Roadside grass verges are an important part of transport corridors and have a critical role in ensuring road user safety. However, the verges require ongoing maintenance on a regular basis throughout the growth season and throughout the design life of the transport infrastructure. The collection of the verge cuttings, which are currently left in situ, may create environmental benefits such as economic and energy benefits from biogas production. This study focuses on Scotland where there are 56,000 km of verge potential and where the grassed verges commonly receive a 1.2 m swath cut two times per year. Our investigations revealed that the potential productive land along Scotland’s road network was of the order of 270x106 m2. Using comparative statistical analysis, we have estimated the potential average dry mass of cuttings per kilometer to be between 300 kg and 400 kg, yielding a biochemical methane potential of 0.271 m3 per kilogram of volatile solids added. The cautious estimate showed that potentially 18.2x106 m3 methane (CH4) could be produced, while, in the best-case scenario, up to 24.3x106 m3 CH4 may be produced through regular maintenance of the grass verge strips in Scotland. Cost-benefit analysis showed that considering the availability of cutting machinery and a potential increase in the swath cutting to 1.6 m would potentially yield between 24.3 x106 - 32,4 x106 m3 CH4. The sustainable treatment of cuttings arising can promote a healthy roadside verge environment and can reduce greenhouse gas emissions as Scotland looks to achieve their 80% emission target by 2050.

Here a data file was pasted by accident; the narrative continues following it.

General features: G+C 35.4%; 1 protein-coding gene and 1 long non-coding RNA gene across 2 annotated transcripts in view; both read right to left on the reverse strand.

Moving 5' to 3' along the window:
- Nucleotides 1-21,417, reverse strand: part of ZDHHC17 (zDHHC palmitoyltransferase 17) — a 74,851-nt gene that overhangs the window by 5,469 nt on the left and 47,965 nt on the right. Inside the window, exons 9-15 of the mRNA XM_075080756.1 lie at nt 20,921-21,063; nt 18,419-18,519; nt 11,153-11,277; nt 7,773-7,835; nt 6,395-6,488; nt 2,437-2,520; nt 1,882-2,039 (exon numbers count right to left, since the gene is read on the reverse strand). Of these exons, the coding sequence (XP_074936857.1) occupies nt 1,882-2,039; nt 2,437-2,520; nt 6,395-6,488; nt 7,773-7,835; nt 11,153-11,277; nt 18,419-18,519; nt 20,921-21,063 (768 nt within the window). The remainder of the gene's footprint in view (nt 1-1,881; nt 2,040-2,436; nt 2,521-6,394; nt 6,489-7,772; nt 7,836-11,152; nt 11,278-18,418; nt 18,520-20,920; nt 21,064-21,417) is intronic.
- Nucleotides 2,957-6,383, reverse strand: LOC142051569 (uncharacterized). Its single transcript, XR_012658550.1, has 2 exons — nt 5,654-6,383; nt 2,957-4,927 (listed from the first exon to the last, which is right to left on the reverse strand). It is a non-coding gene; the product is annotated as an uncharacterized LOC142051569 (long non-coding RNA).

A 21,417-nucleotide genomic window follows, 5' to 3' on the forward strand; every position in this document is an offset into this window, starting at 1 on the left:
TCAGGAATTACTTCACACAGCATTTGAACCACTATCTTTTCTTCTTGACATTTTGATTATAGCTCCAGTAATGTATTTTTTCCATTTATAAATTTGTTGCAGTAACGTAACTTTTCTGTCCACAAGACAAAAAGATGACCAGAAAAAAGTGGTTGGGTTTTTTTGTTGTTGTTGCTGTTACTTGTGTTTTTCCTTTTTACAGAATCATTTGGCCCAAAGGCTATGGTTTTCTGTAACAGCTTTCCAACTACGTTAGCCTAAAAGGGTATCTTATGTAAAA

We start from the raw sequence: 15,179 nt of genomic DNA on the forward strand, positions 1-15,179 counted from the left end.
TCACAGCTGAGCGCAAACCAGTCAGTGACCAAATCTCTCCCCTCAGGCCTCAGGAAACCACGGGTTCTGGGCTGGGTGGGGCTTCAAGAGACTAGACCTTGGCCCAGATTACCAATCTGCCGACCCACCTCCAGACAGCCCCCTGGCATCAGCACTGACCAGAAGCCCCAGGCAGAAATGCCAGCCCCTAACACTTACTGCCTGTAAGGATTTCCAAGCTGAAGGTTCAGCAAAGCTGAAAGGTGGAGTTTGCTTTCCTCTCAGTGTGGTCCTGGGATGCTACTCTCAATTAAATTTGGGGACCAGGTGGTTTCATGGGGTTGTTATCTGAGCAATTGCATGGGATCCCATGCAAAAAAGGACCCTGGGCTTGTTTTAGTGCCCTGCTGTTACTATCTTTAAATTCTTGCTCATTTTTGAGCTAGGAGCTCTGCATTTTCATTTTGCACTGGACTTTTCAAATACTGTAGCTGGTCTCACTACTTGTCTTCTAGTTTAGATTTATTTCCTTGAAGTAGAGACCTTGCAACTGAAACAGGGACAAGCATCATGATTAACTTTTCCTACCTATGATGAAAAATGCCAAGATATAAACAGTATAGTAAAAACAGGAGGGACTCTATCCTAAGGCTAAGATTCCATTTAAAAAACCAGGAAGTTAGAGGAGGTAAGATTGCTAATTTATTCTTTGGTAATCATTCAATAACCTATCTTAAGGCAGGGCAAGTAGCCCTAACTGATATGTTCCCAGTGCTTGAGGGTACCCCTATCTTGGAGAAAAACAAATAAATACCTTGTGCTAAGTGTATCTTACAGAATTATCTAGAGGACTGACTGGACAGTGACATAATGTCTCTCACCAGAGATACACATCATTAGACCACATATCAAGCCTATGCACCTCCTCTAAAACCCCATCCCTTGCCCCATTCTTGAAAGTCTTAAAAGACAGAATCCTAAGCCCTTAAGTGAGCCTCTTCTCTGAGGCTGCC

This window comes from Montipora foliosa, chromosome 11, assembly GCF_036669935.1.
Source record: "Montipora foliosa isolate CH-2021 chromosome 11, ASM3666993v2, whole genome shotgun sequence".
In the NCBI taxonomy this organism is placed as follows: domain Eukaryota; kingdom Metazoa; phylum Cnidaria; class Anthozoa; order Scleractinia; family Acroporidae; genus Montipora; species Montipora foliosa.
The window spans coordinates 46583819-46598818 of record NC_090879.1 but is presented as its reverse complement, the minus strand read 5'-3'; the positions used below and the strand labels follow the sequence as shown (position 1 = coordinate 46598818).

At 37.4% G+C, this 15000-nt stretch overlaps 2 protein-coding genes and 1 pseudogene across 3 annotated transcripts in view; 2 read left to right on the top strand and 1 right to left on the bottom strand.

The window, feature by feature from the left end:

|Title of host publication||WEENTECH Proceedings in Energy|
|Editors||Avlokita Agarwal, R Singh|
|Number of pages||7|
|Publication status||Published - 30 Jan 2018|
- net zero energy building
- life cycle costing
- net zeb